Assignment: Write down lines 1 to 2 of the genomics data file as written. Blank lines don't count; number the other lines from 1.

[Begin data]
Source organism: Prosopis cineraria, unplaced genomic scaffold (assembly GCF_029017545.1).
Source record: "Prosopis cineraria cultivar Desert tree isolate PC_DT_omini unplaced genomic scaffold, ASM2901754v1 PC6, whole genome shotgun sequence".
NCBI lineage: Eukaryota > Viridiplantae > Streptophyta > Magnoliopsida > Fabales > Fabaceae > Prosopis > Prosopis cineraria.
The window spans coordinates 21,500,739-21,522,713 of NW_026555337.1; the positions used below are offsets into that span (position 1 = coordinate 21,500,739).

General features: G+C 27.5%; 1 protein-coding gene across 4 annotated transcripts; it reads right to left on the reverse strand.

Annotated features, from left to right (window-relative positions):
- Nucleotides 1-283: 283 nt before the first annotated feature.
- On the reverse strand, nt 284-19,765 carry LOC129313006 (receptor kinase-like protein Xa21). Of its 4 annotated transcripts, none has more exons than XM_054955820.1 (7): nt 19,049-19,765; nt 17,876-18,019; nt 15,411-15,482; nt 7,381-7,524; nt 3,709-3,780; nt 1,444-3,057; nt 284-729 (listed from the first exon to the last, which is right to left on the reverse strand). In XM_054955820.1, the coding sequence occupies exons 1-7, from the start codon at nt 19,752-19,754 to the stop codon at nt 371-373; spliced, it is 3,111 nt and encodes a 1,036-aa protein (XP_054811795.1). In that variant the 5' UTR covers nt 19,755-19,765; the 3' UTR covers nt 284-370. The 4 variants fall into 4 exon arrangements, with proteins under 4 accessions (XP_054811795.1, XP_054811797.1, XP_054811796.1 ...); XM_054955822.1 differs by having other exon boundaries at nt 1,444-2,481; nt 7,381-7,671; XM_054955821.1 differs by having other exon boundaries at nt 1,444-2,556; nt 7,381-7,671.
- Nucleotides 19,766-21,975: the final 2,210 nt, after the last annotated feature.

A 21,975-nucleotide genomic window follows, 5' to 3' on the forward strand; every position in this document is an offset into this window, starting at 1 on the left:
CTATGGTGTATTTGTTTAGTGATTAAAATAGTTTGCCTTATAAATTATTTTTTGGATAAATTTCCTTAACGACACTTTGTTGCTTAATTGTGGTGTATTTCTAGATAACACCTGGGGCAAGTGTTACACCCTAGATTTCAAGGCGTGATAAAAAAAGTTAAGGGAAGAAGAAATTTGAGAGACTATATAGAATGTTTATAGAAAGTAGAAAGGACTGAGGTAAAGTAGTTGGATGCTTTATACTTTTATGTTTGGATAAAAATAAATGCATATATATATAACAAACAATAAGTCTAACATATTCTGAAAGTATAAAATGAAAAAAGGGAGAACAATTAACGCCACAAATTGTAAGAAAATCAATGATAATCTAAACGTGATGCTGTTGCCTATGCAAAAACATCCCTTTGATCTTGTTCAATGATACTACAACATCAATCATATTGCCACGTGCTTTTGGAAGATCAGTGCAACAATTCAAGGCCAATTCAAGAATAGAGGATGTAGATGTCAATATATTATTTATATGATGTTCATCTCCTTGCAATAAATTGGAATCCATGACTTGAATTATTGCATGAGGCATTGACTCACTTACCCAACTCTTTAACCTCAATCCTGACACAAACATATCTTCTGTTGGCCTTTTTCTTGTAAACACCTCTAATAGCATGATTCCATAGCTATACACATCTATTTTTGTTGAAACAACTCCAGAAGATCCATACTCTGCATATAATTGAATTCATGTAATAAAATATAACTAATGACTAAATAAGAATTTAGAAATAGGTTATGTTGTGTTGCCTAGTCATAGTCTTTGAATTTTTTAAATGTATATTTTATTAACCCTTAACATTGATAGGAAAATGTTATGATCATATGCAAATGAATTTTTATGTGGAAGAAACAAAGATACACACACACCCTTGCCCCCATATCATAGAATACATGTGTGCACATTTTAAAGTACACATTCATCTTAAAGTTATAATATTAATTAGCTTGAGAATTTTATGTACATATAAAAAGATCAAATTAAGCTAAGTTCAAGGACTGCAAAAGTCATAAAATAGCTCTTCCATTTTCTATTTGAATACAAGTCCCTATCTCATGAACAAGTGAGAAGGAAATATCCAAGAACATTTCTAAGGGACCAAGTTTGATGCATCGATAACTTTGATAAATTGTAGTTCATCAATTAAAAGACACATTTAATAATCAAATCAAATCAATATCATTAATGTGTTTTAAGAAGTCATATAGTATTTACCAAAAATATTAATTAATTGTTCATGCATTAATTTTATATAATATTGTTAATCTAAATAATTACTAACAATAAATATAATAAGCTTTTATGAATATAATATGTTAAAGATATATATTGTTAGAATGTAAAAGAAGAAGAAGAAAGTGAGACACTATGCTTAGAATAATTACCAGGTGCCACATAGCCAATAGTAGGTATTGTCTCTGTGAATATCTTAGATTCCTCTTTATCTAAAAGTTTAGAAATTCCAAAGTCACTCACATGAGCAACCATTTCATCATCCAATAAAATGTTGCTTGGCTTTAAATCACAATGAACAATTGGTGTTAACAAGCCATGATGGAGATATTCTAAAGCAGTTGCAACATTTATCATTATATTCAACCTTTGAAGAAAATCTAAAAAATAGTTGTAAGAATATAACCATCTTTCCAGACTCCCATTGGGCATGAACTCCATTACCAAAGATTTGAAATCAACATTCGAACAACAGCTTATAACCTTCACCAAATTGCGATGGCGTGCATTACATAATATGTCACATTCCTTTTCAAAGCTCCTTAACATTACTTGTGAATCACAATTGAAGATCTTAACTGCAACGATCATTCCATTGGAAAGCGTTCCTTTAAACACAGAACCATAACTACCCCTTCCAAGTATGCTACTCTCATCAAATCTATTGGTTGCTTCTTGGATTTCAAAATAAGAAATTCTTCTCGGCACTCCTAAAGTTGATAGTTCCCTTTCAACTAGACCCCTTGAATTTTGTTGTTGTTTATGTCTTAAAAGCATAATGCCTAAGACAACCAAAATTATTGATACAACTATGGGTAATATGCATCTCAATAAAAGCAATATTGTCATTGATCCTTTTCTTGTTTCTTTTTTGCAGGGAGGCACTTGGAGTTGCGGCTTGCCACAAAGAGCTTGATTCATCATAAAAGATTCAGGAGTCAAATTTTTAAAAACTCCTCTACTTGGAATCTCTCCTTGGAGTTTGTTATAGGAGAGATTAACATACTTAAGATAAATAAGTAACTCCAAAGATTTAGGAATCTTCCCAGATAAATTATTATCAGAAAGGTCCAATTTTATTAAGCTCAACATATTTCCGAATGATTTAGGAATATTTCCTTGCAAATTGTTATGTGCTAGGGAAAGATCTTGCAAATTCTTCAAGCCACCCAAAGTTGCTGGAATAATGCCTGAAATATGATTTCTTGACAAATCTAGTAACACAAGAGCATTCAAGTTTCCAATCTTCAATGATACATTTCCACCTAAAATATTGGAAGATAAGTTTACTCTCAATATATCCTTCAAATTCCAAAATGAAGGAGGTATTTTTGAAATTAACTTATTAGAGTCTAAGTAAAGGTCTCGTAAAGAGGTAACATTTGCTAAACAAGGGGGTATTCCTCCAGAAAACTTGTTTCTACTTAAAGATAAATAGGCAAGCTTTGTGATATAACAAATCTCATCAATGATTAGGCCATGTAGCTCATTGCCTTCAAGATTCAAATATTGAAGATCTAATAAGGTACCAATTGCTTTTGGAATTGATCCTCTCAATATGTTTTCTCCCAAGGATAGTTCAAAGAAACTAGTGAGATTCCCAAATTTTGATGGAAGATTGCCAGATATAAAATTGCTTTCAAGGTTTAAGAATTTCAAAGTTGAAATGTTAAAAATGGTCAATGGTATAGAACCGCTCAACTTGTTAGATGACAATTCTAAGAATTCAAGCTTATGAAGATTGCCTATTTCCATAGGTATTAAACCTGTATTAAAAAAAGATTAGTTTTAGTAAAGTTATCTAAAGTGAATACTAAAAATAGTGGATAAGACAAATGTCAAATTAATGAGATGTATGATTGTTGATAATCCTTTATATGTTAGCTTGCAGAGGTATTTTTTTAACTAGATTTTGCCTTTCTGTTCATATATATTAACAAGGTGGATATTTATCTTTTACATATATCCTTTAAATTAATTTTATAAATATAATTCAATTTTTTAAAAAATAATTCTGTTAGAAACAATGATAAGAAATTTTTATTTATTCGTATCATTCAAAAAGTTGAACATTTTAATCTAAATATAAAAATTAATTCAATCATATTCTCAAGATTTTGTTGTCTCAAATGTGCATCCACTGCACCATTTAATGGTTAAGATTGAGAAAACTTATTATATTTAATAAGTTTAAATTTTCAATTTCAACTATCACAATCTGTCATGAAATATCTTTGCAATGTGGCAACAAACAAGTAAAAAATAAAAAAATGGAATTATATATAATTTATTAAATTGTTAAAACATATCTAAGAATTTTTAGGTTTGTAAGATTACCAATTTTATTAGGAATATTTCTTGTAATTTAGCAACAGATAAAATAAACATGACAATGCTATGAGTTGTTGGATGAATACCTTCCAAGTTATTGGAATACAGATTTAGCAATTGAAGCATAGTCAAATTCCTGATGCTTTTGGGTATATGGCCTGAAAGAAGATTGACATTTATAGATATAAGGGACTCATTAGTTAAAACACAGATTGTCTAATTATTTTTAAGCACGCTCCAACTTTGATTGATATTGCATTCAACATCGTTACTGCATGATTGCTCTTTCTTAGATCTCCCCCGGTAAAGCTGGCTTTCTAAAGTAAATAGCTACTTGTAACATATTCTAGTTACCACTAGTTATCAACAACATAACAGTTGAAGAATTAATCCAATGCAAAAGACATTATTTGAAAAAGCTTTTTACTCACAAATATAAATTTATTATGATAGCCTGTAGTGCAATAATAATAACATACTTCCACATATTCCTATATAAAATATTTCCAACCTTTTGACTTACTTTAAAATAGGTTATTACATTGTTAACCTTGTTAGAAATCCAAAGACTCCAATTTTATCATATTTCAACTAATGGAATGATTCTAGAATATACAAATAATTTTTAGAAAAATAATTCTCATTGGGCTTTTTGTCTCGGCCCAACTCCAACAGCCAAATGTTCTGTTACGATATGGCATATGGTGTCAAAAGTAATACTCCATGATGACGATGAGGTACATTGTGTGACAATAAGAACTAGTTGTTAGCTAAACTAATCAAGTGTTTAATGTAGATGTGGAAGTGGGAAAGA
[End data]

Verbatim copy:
Source organism: Prosopis cineraria, unplaced genomic scaffold (assembly GCF_029017545.1).
Source record: "Prosopis cineraria cultivar Desert tree isolate PC_DT_omini unplaced genomic scaffold, ASM2901754v1 PC6, whole genome shotgun sequence".